This report covers conditions and observations made between Monday, June 1 and Sunday, June 28, 2015. The next report is scheduled for Monday, August 3, 2015. However, in the event of any significant occurrences prior to that date, this site will be updated as soon as possible.
Taken in the Williams area of Colusa County, this report’s photos for the northern region present the splitting hulls of the Nonpareil and the relatively heavy crop sets of the Carmel and Winters varieties. Our featured image shows an orchard prepared for harvest and waiting for the arrival of the shakers.
Variable, but rising temperatures dominated the weather in the Sacramento Valley during June, casting quite a contrast to the mild conditions that dominated much of the previous month. Daily maximum temperatures increased steadily during the period, rising from the low to mid 80’s in the period’s opening days, peaking as high as 110 degrees during the final week of the month. Meanwhile, morning lows ranged between the mid 50’s and lower 60’s for much of the month, peaking in the upper 60’s at the end of the period. Brief showers scattered a few hundredths of an inch of precipitation over isolated areas of the region during the morning of June 10th, causing no consequence to the crop or growing conditions.
Observers are reporting the start of the hull split in the Nonpareil variety, signaling the approach of the coming harvest. This has prompted growers to begin the first round of hull split treatments for Navel Orange Worm, NOW. Many will follow with a second treatment, depending on trap counts used to monitor activity and timing of the insect’s life cycle. Poor mummy shaking condition this past winter have left an excessive number of over-wintering insects in the region’s orchards, making the timing of required treatments critical to reducing impacts on the 2015 crop. Growers have noted that their egg and pheromone traps have been very active this year, an indication of the level of activity in the orchards. Applications of bait formulations targeted at damaging ant species are also being conducted as are efforts to prepare the orchard floors for harvest.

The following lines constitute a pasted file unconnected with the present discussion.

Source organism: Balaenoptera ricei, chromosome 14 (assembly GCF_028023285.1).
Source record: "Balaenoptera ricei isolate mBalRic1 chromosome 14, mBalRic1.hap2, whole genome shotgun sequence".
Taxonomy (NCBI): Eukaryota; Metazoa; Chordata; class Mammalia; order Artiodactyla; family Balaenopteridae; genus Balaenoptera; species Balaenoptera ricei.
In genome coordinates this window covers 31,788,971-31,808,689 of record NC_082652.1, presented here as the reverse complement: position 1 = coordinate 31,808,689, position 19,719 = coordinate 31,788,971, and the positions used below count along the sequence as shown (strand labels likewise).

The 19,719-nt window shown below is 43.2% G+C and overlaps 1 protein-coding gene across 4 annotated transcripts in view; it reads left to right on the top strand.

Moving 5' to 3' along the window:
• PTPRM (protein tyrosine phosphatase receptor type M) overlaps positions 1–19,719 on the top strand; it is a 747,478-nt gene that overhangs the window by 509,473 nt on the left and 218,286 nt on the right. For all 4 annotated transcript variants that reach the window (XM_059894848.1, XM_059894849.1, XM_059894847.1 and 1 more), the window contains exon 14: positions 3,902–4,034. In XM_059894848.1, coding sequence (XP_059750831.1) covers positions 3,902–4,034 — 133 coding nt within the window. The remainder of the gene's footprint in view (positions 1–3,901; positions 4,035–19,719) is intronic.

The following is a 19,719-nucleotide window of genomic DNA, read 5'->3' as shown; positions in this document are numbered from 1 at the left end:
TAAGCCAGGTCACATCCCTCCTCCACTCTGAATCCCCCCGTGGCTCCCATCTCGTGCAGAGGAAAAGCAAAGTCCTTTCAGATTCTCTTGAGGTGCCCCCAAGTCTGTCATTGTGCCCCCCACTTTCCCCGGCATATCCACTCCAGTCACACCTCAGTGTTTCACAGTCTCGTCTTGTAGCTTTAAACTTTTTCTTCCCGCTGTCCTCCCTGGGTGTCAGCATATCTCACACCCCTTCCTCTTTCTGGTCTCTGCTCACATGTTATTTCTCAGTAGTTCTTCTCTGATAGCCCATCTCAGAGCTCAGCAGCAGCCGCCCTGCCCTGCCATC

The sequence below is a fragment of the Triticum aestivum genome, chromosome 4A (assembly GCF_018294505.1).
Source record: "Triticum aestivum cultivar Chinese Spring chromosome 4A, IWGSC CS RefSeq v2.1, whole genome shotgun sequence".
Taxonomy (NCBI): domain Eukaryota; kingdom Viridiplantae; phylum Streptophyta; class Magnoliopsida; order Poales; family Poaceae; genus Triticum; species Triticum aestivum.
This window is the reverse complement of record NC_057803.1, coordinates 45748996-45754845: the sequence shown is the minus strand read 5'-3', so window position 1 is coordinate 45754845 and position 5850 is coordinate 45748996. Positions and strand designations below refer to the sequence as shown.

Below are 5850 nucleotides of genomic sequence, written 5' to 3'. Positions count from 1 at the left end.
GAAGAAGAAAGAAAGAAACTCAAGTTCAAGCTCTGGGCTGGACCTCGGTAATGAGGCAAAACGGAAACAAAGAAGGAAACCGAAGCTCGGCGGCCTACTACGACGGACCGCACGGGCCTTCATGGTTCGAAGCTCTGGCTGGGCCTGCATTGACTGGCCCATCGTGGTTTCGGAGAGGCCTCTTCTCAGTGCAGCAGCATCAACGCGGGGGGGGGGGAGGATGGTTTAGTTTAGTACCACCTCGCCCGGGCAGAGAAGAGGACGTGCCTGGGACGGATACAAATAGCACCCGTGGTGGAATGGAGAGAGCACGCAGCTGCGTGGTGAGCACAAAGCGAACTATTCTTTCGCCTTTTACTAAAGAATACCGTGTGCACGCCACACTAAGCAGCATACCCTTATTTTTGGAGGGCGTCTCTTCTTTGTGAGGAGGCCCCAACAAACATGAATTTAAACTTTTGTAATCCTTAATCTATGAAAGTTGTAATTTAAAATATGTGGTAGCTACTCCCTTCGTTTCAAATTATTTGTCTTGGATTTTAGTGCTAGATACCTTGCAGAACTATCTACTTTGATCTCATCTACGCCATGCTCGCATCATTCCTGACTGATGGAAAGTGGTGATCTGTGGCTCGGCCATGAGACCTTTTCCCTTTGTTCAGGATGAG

For the most part, growers have been able to meet their orchards water needs this year, owing to the geographic location of the Sacramento Valley. While the reduction of supplies from federal and state sources have made for tight supplies, thus far, grower’s wells have largely been able to meet the demand. Growers in the areas under the tightest restrictions are predicting a relatively early harvest date, while those with adequate water are estimating that they will start shaking approximately 5 days ahead of last year. Obviously, should the current heat wave continue, the potential for water stress will also rise and orchards under the greatest stress could be pulled towards an earlier harvest. Excessive stress will also exacerbate the potential for weight loss in the crop.